I hate carrying cash. It weighs down my handbag, it spills everywhere each time I drop my purse and, above all, having it about my person at all times requires a level of organisation of which I’m just not capable.
But for the past two weeks, the card machine at the café across the road from my office has been broken.
Every morning, I place the order for my coffee, dig around disappointedly in my pocket to find my change adds up to exactly 7p less than I need and I’m forced to head back out into the rain to traipse to the cash machine before I can get that cup of flat white in my (cold) little hand.
The café owner has placed a printed notice on the counter explaining that the machine is broken and assuring customers that they are doing “everything in their power” to remedy the problem. Yesterday, a handwritten addition appeared: “If you have any complaints, please call the office on …” One disgruntled customer too many, perhaps.
While I’m not exactly going to berate the poor baristas over their lack of card machine, it does seem to me to be a fairly small ask to be able to pay for a coffee without carrying round a wallet full of coins.
A report out this week showed that I am not the only shopper expecting 21st-century payment facilities.
The number of contactless payments made has more than doubled in the past year, according to new data from WorldPay.
Contactless cards, for those of you who haven’t received a new bank card recently, are the future. They have a little wi-fi-style symbol on them, which means that, instead of having to type in a pin code, you can merely wave it at the machine, as long as you are spending under £20. And with that – a simple flourish of the wrist – you can be on your merry way.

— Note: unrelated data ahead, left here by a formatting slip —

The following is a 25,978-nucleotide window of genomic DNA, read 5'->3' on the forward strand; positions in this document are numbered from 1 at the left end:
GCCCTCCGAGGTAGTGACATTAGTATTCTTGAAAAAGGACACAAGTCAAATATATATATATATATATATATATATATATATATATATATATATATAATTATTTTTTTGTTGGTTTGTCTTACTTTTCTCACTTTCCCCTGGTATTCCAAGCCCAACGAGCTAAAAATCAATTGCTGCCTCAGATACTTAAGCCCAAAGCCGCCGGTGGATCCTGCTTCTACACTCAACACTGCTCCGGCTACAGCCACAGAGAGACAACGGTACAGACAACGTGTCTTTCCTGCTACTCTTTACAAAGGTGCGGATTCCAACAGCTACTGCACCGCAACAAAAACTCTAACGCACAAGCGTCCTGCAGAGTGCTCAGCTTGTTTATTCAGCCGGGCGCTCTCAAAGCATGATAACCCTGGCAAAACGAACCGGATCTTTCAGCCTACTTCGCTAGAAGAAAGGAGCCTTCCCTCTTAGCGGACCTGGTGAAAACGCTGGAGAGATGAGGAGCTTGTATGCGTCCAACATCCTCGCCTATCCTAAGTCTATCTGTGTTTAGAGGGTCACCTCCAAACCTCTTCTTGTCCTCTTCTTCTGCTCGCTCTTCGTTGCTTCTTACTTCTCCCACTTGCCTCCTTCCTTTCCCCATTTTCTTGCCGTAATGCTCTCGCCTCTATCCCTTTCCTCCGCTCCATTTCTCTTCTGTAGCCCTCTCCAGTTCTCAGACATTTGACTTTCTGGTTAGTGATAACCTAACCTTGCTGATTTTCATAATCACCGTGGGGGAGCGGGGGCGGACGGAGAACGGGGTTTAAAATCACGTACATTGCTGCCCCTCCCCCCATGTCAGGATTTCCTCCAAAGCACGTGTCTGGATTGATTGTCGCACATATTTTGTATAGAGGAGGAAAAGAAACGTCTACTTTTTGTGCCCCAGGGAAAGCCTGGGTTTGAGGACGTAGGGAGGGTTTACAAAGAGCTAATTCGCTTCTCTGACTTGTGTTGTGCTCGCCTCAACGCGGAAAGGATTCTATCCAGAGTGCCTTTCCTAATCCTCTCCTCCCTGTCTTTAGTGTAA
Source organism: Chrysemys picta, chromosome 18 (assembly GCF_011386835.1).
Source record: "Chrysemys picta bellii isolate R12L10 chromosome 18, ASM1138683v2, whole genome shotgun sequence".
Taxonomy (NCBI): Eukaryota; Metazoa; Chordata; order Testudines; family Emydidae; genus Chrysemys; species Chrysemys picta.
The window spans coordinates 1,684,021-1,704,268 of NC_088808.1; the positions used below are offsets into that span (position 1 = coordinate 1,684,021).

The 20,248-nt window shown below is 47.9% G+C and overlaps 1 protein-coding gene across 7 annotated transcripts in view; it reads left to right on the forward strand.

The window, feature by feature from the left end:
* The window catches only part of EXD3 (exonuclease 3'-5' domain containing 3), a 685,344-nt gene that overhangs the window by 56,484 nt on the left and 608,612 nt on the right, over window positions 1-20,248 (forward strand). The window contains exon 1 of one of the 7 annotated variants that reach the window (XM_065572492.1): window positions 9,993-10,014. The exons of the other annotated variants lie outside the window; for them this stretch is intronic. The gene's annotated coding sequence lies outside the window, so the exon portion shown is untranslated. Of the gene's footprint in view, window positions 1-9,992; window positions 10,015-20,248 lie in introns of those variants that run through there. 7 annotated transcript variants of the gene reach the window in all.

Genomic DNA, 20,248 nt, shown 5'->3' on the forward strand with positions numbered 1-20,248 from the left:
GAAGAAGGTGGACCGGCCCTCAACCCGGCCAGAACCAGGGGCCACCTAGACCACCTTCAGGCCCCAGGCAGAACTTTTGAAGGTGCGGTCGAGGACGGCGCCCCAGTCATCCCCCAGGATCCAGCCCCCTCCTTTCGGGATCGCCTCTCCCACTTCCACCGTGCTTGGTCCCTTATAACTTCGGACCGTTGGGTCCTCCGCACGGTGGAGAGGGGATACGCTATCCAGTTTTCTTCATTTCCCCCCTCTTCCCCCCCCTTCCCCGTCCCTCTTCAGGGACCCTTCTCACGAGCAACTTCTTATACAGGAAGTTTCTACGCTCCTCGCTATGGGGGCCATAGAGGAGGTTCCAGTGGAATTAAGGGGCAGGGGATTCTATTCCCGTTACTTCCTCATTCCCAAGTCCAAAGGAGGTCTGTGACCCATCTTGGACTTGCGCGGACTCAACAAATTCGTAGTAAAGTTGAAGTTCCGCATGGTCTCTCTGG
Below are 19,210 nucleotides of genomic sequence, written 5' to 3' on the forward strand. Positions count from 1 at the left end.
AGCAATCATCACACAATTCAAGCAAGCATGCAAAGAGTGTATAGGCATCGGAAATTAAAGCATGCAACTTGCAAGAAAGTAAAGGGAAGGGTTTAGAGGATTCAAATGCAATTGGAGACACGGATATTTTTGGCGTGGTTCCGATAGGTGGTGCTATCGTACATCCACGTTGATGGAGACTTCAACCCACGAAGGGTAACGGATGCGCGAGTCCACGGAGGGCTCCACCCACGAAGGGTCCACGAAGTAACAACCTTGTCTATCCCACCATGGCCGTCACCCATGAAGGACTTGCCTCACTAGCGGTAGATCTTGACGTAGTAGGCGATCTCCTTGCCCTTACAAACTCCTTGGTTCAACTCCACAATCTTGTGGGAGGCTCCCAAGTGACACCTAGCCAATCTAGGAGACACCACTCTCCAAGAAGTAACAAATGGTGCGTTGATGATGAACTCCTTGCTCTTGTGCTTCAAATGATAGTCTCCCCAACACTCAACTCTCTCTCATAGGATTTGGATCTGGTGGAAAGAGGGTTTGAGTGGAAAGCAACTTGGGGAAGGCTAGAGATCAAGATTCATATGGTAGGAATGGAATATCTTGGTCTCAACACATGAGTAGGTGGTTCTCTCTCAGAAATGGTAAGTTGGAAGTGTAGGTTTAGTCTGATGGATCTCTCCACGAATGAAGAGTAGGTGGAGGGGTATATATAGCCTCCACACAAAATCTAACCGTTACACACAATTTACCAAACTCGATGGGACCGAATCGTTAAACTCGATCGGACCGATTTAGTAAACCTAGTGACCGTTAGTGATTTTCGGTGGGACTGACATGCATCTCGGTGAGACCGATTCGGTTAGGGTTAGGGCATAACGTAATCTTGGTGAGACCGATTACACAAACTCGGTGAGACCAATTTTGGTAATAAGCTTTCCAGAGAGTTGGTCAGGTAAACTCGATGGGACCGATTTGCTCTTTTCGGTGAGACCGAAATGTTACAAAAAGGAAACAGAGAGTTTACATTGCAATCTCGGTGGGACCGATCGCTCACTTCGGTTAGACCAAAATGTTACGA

There are now 38.1 million contactless cards in the UK, making up more than a quarter of all debit and credit cards, although only one in ten people UK-wide say they have used the scheme.
Contactless has a major advantage for businesses – especially cafés and other small purchase outlets: it is speedy. Gone is the need to keep customers waiting while someone painstakingly types in their pin number or counts out their coppers.
And speed is important. A survey carried out as part of the report found that two-thirds of people said they would not return to a shop if the card payment took too long. Goodness only knows what these impatient customers would do if there was no card payment option at all.
Just 12 years ago, chip and pin was merely a twinkle in the eye of Britain’s financial services companies. I remember, because the summer before it was launched, I was working at two different shops in St Andrews after finishing my degree.
In one, a ladies’ posh clothes emporium, we didn’t even have a cash register – merely a wooden drawer in the desk, where we stored handwritten receipts, money and bits of broken rubber bands.
At the other shop, a touristy chain, I had to learn complicated till skills on an antiquated machine that looked like the computer in The Hitchhiker’s Guide to the Galaxy.
This was an experience which mashed my brain so much that on one particularly stressful day, I forgot myself and actually tore off the customer’s Switch receipt and signed it, reverting to the role in which I was obviously more comfortable – that of the buyer, not the seller. The customer stared at me in amazement before calling my manager and asking her to process the transaction. I didn’t last long in that job.
Now, however, businesses need to move into the 21st century and accept that speedy – and fee-free – card transactions are a necessity. Customers expect it.
I know it costs businesses extra money to accept card payments – and it is a tough retail climate at the moment. But it is usually about 4 per cent of the transaction, plus a fairly small monthly rental fee – mere pennies on a cup of coffee, fruit scone or cod and chips.
But when it might mean the difference between getting a customer’s business, or them heading next door, it is surely worth it.